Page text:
Set binObj = CreateObject("ADODB.Stream")

            binObj.Type = adTypeBinary

            binObj.Open

            binObj.Write rsObj!PICTUREDATA

            binObj.SaveToFile SavePath & "\" & rsObj!PICTURENAME, adSaveCreateOverWrite

            binObj.Close

            Set binObj = Nothing

            rsObj.MoveNext

        Loop

        On Error GoTo 0

        Exit Function

       

    ExportBlobs_Error:

       

        MsgBox "Error " & Err.Number & " (" & Err.Description & ") in procedure ExportBlobs of Form frmTest"

    End Function

    Lowell


    --help us help you! If you post a question, make sure you include a CREATE TABLE... statement and INSERT INTO... statement into that table to give the volunteers here representative data. with your description of the problem, we can provide a tested, verifiable solution to your question! asking the question the right way gets you a tested answer the fastest way possible!

  • Mark Harr

    SSCrazy Eights

    Points: 9760

    Another pro: File storage in the database often takes less disk space, especially if files are small and disk size is large.  Since a disk cluster can only hold one file, the last cluster for a file often has wasted space in the cluster (e.g. if cluster size is 4k, and file is 1k, there is 3k unused space).  If you store the file in the database, you basically have all files in one physical file (the mdf), and the clusters are all filled, and pages in the database are more likely filled with the file data.

    Chris: I would also argue that your 1st point under your "cons".  If the the application designer is considering storing the files in the database, then the files are in fact "data", and should be stored in the database.  Files as data should be treated as data, and not left to the whims and vagaries of file servers (where files can "disappear", and security is more of a problem).  Having the files in the database make them protected by referential integrity rules, for instance, the "file" will not be deleted unless the related data row is deleted.

    I beleive (and design systems as such) that if files are data important to the system, protect them by storing them in the database.

    Hope this helps



    Mark

  • Mark Harr

    SSCrazy Eights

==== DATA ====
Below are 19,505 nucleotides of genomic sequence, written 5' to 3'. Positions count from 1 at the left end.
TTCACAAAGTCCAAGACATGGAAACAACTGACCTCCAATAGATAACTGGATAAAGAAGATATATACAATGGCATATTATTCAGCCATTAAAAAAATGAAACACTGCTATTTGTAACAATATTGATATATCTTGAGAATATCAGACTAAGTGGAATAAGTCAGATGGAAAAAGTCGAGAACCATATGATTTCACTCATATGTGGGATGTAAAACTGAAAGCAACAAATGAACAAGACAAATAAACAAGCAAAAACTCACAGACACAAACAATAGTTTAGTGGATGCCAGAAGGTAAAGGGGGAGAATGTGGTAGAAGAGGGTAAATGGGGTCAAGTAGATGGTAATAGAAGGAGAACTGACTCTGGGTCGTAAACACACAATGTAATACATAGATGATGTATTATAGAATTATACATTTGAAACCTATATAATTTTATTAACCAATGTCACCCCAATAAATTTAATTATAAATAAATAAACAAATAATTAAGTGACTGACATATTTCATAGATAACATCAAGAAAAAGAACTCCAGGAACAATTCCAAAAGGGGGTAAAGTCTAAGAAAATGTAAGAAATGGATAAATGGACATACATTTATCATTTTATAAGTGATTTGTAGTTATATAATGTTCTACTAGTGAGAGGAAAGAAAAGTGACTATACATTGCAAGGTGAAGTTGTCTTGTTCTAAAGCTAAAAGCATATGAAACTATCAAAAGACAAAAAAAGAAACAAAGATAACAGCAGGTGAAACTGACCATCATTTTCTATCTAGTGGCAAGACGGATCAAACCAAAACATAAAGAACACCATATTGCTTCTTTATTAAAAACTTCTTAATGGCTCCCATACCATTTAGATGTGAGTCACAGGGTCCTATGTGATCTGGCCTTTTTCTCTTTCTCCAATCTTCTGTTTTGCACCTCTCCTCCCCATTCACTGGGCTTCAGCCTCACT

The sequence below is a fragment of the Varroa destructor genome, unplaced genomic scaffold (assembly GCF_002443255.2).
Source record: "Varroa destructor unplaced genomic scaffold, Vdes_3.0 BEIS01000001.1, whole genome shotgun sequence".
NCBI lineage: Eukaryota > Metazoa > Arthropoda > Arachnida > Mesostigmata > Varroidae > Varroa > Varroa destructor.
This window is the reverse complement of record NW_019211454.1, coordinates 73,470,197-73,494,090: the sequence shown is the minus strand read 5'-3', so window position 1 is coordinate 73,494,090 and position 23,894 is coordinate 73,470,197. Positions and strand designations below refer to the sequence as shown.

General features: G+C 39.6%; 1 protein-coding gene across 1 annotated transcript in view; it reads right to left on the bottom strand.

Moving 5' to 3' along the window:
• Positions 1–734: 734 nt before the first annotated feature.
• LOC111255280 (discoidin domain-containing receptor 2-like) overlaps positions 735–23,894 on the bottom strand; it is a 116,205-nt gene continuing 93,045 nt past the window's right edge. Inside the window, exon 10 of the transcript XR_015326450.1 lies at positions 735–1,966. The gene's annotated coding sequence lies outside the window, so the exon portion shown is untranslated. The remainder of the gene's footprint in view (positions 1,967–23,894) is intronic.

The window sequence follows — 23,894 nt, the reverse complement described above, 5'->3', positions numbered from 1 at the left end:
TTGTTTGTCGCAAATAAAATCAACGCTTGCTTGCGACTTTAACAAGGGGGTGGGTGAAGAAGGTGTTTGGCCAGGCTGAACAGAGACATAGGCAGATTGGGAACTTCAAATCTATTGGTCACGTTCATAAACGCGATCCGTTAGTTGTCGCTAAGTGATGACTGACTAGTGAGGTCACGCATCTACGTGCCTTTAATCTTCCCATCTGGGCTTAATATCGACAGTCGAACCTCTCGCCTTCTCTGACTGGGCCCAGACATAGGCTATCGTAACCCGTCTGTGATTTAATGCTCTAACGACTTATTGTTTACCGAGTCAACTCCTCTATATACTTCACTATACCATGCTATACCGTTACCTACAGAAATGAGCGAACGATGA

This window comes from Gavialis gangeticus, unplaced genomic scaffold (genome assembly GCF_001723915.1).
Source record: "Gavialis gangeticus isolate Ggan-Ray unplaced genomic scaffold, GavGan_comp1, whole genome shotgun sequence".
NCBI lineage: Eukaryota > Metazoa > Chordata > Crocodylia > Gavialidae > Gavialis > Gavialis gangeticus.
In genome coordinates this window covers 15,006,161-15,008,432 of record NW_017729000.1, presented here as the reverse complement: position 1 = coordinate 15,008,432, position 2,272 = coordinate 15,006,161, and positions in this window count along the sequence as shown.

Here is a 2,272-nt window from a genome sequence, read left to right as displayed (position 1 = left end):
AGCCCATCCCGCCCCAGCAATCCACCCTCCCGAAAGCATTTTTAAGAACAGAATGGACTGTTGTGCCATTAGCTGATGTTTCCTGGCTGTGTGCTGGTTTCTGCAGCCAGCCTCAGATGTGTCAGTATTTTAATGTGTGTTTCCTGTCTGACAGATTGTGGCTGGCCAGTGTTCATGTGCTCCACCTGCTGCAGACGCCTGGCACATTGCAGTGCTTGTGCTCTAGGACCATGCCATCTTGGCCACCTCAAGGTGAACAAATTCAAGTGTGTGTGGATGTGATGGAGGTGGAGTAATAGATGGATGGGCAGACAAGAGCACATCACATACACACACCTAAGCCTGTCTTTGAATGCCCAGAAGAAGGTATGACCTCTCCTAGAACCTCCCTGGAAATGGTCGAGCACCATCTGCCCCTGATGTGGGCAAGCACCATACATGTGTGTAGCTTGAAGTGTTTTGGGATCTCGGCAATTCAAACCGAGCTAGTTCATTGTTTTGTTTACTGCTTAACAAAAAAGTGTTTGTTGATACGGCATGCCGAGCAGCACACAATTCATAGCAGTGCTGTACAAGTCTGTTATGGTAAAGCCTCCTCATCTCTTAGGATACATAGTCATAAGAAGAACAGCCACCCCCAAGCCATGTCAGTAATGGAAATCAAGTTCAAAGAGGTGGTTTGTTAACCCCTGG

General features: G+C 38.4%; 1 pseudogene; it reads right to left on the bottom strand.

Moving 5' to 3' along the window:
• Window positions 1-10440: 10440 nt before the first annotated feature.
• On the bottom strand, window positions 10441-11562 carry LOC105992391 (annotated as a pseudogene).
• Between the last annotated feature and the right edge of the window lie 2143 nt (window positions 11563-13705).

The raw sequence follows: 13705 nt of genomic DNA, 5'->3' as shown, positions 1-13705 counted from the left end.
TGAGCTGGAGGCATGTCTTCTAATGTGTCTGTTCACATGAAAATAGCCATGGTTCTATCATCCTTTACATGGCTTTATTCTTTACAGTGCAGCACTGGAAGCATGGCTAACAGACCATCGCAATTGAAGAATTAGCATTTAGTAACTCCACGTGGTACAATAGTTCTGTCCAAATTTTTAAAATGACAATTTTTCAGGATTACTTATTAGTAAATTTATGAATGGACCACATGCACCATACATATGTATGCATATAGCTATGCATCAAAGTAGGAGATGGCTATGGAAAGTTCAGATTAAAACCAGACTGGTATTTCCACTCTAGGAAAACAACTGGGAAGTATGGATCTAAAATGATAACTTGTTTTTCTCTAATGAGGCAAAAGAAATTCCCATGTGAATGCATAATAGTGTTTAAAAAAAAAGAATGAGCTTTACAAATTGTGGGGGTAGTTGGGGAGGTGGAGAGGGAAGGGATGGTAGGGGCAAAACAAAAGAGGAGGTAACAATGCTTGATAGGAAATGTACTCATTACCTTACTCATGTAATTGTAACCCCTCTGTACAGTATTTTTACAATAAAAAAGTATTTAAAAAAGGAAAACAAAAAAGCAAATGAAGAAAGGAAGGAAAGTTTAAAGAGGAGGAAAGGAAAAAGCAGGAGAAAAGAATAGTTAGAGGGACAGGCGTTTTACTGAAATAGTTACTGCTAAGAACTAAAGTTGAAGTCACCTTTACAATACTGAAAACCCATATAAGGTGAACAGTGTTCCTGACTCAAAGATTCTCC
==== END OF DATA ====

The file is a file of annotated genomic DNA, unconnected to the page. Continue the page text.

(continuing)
Points: 9760

    Your sample code is good. But it should be pointed out that once you have the file data in your Stream object (binObj), there are many options besides just writing it to files.  The stream can be written to disk files (as shown), or to other processes on the machine, or to HTTP protocol so that your local web browser can display the file (very handy for displaying pdf's), or to a communications stream.

    Hope this helps.



    Mark

  • NGLN

    SSC Veteran

    Points: 295

    ...or to other processes on the machine...

    Very interesting point! Would it then be possible to make the "document" behave like an OLE object? In other words: is it simple to extract a BLOB field (being a Word document for example) directly to Word so when clicking "save" in Word, the document is automatically updated in the field? And if so, what would be the example code?

    Thanks in advance!

  • NGLN

    SSC Veteran

    Points: 295

    While still searching for information about storing, retrieving and using documents in SQL Server, I stranded again on this very topic.

    A year later, I now wonder whether the above guestion is too hard to answer, was too stupid to ask or has being viewed too little. 😉

    Anyway, with Sql Server 2008 (Express Edition), maybe the new Filestream type shines another light on this matter?

    With a varbinary(max) Filestream column, it's possible to convert the data it holds to a WinAPI file handle. Would it anyhow be possible to create an (for example MS Word-) OLE-object from that file handle?

    I realize this may be posted in the wrong forum, but I didn't find a similar topic in the 2008 forum.

  • guy_van_dyck

    Valued Member

    Points: 62

    Why not use the IMAGE column ? You can assing a byte array to it to fill it with your data.

  • NGLN

    SSC Veteran

    Points: 295

    Just storing documents isn't the problem or question. It's the wish to open the document directly with an appropriate client like or as an OLE-object, without the trouble of making, maintaining and controlling a temporary file on the file system.

  • database diva

    SSC Enthusiast

    Points: 107

    Hi There,